Survey ship finds more Japanese debris near Columbia River

Survey ship finds more Japanese debris near Columbia River
Floats with Japanese writing on them found by a NOAA crew near the mouth of the Columbia River. (Photo courtesy NOAA)

SEATTLE (AP) — A ship conducting a fisheries survey for the National Oceanic and Atmospheric Administration found a half-dozen floats with Japanese writing on them off the coast near the mouth of the Columbia River.

A spokeswoman for the Northwest Fisheries Science Center in Seattle, Vicky Krikelas, says the floats may be debris from the Japanese tsunami, although officials from tethe NOAA Marine Debris program have not yet confirmed that.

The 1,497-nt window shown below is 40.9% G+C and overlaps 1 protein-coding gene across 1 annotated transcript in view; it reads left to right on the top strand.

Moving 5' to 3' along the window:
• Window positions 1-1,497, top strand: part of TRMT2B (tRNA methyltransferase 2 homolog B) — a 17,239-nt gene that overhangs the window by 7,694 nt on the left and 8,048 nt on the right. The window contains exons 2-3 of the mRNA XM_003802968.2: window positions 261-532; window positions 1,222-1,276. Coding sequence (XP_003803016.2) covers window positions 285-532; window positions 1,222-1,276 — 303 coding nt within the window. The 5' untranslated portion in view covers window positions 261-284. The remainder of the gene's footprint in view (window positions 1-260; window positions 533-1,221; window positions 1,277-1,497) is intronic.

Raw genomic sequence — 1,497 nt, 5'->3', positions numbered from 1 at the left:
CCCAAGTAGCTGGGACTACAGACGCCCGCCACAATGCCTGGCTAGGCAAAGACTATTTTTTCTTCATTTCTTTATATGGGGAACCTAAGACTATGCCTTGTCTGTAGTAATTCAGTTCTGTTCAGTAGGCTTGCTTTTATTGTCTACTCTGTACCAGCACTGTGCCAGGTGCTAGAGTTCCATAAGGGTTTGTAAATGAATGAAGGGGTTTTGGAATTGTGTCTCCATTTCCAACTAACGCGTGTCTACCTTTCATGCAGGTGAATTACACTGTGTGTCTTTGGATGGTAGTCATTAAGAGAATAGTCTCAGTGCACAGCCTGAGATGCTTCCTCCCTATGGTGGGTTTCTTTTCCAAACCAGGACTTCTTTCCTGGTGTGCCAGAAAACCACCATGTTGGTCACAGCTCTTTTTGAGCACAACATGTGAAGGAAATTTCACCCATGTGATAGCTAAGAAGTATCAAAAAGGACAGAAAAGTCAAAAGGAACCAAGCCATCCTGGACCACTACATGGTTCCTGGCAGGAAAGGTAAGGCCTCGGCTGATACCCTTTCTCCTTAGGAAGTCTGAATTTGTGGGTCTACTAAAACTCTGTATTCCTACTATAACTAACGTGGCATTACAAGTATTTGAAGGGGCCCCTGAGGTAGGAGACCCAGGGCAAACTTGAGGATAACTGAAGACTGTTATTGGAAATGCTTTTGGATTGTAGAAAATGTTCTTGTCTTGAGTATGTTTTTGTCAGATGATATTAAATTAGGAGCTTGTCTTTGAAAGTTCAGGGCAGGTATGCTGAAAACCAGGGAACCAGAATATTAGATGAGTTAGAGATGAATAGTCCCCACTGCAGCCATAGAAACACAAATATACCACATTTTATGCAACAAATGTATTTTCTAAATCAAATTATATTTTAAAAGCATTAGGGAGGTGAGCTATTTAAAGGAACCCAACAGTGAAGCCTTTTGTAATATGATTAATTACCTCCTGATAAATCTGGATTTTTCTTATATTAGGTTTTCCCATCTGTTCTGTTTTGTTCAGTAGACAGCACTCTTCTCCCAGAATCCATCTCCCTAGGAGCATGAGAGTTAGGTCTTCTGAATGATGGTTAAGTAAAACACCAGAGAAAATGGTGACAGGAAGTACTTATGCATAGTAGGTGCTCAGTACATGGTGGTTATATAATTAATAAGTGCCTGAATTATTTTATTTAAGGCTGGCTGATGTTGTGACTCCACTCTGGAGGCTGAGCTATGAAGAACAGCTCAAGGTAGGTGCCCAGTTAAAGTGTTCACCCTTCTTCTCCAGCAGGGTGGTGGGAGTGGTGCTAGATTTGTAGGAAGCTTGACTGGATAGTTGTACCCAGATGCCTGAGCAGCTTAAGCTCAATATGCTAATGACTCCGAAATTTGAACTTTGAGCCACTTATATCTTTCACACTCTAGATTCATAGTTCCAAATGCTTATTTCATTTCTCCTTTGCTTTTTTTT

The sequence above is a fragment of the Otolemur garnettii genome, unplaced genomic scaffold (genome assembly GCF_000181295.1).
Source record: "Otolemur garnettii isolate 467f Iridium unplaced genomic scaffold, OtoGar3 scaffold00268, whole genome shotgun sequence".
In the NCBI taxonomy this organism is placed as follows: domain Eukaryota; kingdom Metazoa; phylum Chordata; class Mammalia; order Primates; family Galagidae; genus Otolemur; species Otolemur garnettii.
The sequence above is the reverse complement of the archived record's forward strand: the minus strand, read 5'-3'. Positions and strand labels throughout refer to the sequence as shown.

They were found this week about 22 miles off Cape Disappointment by NOAA scientists on a chartered fishing vessel conducting a survey of bottom fish.

A number of other floats believed to have been washed away by the tsunami have been found in recent months on Washington beaches. The floats were used by fishermen and oyster farms.

The find also comes a few days after a large Japanese dock ripped loose by the tsunami washed ashore near Newport, Ore., about 130 miles to the south.

The dock was covered in hundreds of millions of individual plant and animal organisms, many of which were potentially invasive species. State scientists and volunteers spent Thursday cleaning off the dock and sterilizing it with torches.